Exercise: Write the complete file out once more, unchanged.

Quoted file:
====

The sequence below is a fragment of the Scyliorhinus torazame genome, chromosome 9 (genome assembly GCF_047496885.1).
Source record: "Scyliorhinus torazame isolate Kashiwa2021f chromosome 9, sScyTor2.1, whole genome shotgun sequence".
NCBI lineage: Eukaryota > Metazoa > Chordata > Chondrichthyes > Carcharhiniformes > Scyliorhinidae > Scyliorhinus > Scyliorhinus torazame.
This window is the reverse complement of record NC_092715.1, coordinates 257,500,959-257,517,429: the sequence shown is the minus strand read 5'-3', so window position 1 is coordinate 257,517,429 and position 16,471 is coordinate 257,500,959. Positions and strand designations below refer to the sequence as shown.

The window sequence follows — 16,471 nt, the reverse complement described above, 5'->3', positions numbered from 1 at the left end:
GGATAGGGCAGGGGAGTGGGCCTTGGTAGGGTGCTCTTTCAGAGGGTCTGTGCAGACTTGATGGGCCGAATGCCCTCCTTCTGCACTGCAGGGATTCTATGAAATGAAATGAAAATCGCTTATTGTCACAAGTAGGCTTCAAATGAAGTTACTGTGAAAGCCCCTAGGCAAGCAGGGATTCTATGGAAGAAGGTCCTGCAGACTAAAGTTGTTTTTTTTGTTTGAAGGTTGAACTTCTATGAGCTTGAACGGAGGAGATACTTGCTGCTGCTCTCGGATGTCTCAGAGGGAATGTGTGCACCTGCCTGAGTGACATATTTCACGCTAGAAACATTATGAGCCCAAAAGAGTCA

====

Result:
The sequence below is a fragment of the Scyliorhinus torazame genome, chromosome 9 (genome assembly GCF_047496885.1).
Source record: "Scyliorhinus torazame isolate Kashiwa2021f chromosome 9, sScyTor2.1, whole genome shotgun sequence".
NCBI lineage: Eukaryota > Metazoa > Chordata > Chondrichthyes > Carcharhiniformes > Scyliorhinidae > Scyliorhinus > Scyliorhinus torazame.
This window is the reverse complement of record NC_092715.1, coordinates 257,500,959-257,517,429: the sequence shown is the minus strand read 5'-3', so window position 1 is coordinate 257,517,429 and position 16,471 is coordinate 257,500,959. Positions and strand designations below refer to the sequence as shown.

The window sequence follows — 16,471 nt, the reverse complement described above, 5'->3', positions numbered from 1 at the left end:
GGATAGGGCAGGGGAGTGGGCCTTGGTAGGGTGCTCTTTCAGAGGGTCTGTGCAGACTTGATGGGCCGAATGCCCTCCTTCTGCACTGCAGGGATTCTATGAAATGAAATGAAAATCGCTTATTGTCACAAGTAGGCTTCAAATGAAGTTACTGTGAAAGCCCCTAGGCAAGCAGGGATTCTATGGAAGAAGGTCCTGCAGACTAAAGTTGTTTTTTTTGTTTGAAGGTTGAACTTCTATGAGCTTGAACGGAGGAGATACTTGCTGCTGCTCTCGGATGTCTCAGAGGGAATGTGTGCACCTGCCTGAGTGACATATTTCACGCTAGAAACATTATGAGCCCAAAAGAGTCA